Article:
A South Auckland youth hub is seeing an increase in its roll as students seize an opportunity to catch up on their studies.
Many were among the most affected by Covid-19's interruptions to schooling - with limited access to Wi-Fi and space.
Others had to take on work to support their families.
Bubblegum is working to fill the education gap by offering tutoring, and even haircuts. But it is much more than getting help with homework or a trim.
F.O.R.M.A.T. is Bubblegum's new tutoring workshop. It runs three afternoons a week, and is a space for students to get study help, have a chat, a bite to eat, and most importantly check in with each other.
"Some of them didn't have proper devices, and yes some schools did provide devices but there was also that barrier of whether [students] actually had proper internet to connect in," youth development lead Sonia Masoe told Checkpoint.
For some students, completing assessments was the least of their worries.
Masoe said many needed to prioritise looking after family, especially if parents were essential workers and younger siblings or grandparents needed to be cared for at home.
"Some of them actually had to leave school to go and provide for their families as well."
The workshop matches students with a tutor who is either studying at university or working in an area like history, science, English or maths, to help tackle assessments - but their main job description is to help students let off some steam and leave with a smile.
Year 12 student at McAuley High School Mandy Iese has her sights set on getting through this year after stop-start study under Covid-19 lockdowns.
She found it refreshing having someone who had been through it all before
"Having our mentors who have passed Level 2 is really helpful. They know what they're doing and they can guide us all the way."
There is no official roll call but numbers are growing, and the hub is looking for more tutors to meet demand.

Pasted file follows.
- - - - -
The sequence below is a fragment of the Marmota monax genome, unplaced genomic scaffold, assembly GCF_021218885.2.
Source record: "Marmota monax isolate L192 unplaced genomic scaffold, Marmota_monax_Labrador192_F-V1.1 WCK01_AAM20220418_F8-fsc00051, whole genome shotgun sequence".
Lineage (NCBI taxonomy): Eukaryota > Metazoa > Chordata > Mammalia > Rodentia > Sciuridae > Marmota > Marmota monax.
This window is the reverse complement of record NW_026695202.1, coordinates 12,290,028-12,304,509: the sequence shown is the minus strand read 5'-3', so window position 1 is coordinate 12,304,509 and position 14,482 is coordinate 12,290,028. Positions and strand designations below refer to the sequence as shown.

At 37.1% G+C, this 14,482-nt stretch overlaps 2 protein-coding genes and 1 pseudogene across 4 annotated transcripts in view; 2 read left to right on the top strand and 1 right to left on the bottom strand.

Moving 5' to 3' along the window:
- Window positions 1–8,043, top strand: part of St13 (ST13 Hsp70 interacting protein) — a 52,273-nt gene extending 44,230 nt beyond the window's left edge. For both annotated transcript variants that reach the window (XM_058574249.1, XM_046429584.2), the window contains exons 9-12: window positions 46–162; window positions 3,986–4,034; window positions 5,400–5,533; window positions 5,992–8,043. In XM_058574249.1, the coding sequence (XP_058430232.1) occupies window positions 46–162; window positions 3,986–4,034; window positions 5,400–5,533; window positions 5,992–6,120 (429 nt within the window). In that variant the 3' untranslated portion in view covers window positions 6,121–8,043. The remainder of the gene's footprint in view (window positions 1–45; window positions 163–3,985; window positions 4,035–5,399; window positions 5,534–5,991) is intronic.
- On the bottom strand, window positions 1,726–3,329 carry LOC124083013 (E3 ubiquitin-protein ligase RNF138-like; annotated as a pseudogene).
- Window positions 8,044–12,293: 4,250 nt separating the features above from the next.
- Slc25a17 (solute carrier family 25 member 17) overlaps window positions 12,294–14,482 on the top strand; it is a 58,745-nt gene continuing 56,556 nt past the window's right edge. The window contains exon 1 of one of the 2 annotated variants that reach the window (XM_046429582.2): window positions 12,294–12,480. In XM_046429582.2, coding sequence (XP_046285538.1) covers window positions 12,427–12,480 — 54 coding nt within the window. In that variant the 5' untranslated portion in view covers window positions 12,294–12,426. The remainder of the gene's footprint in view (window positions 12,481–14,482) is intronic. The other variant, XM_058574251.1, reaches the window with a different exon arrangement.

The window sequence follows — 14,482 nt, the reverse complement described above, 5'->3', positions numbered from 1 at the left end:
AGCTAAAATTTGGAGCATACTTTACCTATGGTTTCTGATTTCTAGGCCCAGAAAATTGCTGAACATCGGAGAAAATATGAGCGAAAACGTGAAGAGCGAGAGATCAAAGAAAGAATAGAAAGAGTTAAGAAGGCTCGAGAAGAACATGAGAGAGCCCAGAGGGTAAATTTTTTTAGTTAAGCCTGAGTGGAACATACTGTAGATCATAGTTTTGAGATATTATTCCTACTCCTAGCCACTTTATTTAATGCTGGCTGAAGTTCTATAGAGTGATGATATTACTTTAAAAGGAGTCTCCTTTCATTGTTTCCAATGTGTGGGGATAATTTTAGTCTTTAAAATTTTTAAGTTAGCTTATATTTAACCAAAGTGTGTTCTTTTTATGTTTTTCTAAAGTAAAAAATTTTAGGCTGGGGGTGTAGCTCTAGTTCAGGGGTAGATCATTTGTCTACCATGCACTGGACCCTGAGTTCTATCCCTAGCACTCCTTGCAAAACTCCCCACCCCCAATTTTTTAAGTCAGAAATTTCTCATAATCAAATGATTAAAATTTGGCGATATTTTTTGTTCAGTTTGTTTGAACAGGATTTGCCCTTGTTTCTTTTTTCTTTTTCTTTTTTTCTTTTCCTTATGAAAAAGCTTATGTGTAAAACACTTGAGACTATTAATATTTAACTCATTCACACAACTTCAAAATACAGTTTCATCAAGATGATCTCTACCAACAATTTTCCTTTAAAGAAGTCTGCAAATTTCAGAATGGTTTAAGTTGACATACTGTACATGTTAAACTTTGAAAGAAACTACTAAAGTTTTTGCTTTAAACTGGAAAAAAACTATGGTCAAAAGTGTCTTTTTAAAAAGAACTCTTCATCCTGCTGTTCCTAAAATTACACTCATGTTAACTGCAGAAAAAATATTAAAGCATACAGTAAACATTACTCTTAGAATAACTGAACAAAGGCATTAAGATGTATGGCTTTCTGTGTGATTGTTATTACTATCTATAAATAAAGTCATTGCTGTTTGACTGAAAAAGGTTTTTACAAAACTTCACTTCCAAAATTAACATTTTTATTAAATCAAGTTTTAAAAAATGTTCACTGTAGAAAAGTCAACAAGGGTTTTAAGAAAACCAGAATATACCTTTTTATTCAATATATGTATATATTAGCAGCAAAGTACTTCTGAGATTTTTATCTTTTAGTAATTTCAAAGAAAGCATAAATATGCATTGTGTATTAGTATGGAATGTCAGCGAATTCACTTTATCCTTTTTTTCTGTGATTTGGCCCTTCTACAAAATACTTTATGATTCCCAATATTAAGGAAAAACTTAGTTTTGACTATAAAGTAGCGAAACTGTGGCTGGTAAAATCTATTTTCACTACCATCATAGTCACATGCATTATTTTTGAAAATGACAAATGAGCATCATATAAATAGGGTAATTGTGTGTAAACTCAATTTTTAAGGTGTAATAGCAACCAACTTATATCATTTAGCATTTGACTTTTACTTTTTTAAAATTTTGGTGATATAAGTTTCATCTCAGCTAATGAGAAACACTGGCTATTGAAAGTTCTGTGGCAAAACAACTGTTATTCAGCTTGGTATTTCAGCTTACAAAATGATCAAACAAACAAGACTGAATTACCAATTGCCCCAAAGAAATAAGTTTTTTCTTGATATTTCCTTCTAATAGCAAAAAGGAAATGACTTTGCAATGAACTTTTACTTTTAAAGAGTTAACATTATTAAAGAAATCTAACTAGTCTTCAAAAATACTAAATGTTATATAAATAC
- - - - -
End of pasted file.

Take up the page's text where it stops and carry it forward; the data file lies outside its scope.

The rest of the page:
Tutor Saraphina Teariki was working with student Hope Lautua on her history assessment due the next day.
"As I kept coming here I saw how it made a difference in my education, and how more focused I was – taking this programme and being mentored by someone who can help me throughout it and push me, motivate me. It made a big difference."
She said it was tough at home under lockdown, with several siblings trying to learn, and limited access to Wi-Fi.
Just across the carpark is another of Bubblegum's initiatives, combining culture and mental health with a haircut.
Barbershop BTB Cuts are offering free or discounted trims to locals in need of a cut and conversation.
Taka Vuni is the man behind the scissors. He said it was much more than a haircut, it was about creating a safe place for young men to speak.
"For us it's just creating this energy. We get our community come in feeling down and looking down. If we can just help them leave here feeling good, hopefully that's one step to where they want to be."
Their biggest customers are high school students. He said most of them had sacrificed their education to support family during lockdowns and job losses.
"Year 11 to fresh out of high school, having to leave school and having to work, maybe in jobs that they didn't want to do, but just to support their families. That's what we've seen out here."
That had taken a huge toll on their mental health, so they were encouraged to talk things through from one brother to another.
"It's a huge change, especially maybe having dreams and aspirations of being something else or wanting to be somewhere and having to give it up to look after home first. It's huge," Vuni said.
The bonds formed in the barbershop are so strong they have built up a list of regulars who are often coming in, even if they're not quite due for another trim.